The sea is rising twice as fast as it did in 1990, and there's no turning back -- humans can only try to slow it down.
That's according to a new report from a team of scientists working for the California Ocean Science Trust on behalf of Gov. Jerry Brown. They found the quickening of sea level rise is driven primarily by melting ice sheets in Greenland and Antarctica, caused by rising global temperatures fueled by emissions of heat-trapping greenhouse gases.
The sea is rising 1.3 inches per decade, and the impact is already being felt in parts of coastal Southern California, where extensive beach erosion is occurring.
During last winter’s El Niño, waves were 50 percent larger than in the previous El Niño cycle, and beach erosion was 76 percent higher than normal, according to a recent study by the U.S. Geological Survey in Santa Cruz.
There are few natural wetlands or dunes to protect the coastline from the rising waves, according to the report.
“The California coast is pretty unprotected,” said Helen Fricker, a glaciologist at the Scripps Institution of Oceanography who co-authored the study. “There’s not really anywhere for the water to go except onto the land.”
In oceanfront cities like Newport Beach, big waves that occur during high tides regularly cause coastal flooding. Now that city is raising the height of its seawalls by 6 inches, with the option to add on later if necessary.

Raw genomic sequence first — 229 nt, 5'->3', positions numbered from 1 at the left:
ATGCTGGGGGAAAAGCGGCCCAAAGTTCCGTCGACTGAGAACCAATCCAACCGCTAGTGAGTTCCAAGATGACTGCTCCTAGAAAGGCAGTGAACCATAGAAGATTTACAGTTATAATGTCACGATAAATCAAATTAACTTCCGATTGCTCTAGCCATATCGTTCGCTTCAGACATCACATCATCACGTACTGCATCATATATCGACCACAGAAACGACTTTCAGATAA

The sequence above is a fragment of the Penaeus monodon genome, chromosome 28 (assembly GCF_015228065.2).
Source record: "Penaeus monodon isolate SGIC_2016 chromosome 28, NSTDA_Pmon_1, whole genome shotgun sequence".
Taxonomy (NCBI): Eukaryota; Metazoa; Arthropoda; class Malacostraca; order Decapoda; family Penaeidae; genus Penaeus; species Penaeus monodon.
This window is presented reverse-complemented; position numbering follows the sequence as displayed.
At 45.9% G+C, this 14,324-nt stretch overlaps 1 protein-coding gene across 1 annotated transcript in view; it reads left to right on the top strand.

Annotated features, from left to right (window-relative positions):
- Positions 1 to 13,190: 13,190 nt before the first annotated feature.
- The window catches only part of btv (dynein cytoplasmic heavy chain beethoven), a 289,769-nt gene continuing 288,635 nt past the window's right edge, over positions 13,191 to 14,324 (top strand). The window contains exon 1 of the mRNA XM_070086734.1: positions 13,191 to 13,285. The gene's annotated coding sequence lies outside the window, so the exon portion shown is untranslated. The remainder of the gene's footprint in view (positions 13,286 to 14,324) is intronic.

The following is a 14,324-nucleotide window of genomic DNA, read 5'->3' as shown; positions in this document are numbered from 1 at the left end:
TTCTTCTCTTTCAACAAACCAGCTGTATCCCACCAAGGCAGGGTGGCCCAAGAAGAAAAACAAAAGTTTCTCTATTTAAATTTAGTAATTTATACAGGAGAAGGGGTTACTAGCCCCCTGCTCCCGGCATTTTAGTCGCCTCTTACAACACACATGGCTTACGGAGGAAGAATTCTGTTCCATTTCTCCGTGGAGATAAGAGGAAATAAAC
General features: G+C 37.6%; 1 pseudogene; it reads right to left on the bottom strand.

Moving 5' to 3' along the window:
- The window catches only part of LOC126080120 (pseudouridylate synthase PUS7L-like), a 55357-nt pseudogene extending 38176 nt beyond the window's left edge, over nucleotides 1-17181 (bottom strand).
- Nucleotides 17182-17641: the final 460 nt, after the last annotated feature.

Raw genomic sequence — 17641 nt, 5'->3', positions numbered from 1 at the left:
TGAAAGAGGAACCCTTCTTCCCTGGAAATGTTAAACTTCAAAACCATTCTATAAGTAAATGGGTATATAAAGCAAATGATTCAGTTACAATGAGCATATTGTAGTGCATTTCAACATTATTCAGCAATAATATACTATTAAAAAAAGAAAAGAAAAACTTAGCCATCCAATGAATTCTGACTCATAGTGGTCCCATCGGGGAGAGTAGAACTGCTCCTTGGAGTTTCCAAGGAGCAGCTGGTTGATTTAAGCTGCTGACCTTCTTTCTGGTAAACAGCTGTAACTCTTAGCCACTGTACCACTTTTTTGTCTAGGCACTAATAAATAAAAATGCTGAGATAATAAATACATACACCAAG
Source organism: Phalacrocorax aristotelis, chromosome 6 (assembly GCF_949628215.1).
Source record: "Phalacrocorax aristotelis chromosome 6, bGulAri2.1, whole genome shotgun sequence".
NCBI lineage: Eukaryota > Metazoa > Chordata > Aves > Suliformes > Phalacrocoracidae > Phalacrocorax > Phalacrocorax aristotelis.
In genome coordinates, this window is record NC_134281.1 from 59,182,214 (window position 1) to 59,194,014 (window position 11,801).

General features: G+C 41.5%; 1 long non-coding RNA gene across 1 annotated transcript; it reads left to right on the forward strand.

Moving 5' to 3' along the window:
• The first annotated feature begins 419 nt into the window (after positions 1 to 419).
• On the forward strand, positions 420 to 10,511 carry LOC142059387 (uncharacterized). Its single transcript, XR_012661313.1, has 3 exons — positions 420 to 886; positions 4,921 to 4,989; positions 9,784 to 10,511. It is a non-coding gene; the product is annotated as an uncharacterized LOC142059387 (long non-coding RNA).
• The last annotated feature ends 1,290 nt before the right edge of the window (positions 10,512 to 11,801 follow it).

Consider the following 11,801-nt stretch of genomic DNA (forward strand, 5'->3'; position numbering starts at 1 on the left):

“I liken it to Legos,” said Newport Beach City Manager David Kiff. “You snap one on, and then you snap something on, on top of that, when and if you need to do so.”
How much Newport Beach will have to extend its walls is uncertain, and completely depends on global efforts to curb greenhouse gas emissions.
If nothing is done and we continue emitting greenhouse gases at the rate we are now, sea levels are likely to rise in Southern California by up to 3.6 feet by 2100, according to the report.
Even if we dramatically cut our greenhouse gas emissions and keep global temperatures from rising more than 2 degrees Celsius above pre-industrial levels (the goal of the 2015 Paris Agreement), sea levels will still rise, although not as much: up to 2.5 feet by 2100.
It's uncertain whether people and governments around the world can cut enough greenhouse gases to avoid the worst-case scenario. In March, President Donald Trump announced efforts to undo President Obama's Clean Power Plan, which would have required nearly all states to devise plans to cut carbon emissions from power plants. The plan was intended to play a major role in U.S. efforts to meet its goal under the Paris climate accord of cutting emissions by 2025 by roughly a quarter of what they were in 2005.
Because people have so much influence over the outcome, and because scientists aren’t sure how ice sheets in Antarctica and Greenland will respond to warming temperatures, it’s still unclear exactly how much the sea will rise. But one thing is clear: We can’t stop the sea from rising anymore.
“Antarctica and Greenland are not going to stop losing mass,” Fricker said. “It’s not like we’re suddenly going to see a downturn in sea level.”
That’s why the report’s authors recommend coastal communities take action now.
“Waiting for scientific certainty is neither a safe nor prudent option," they write.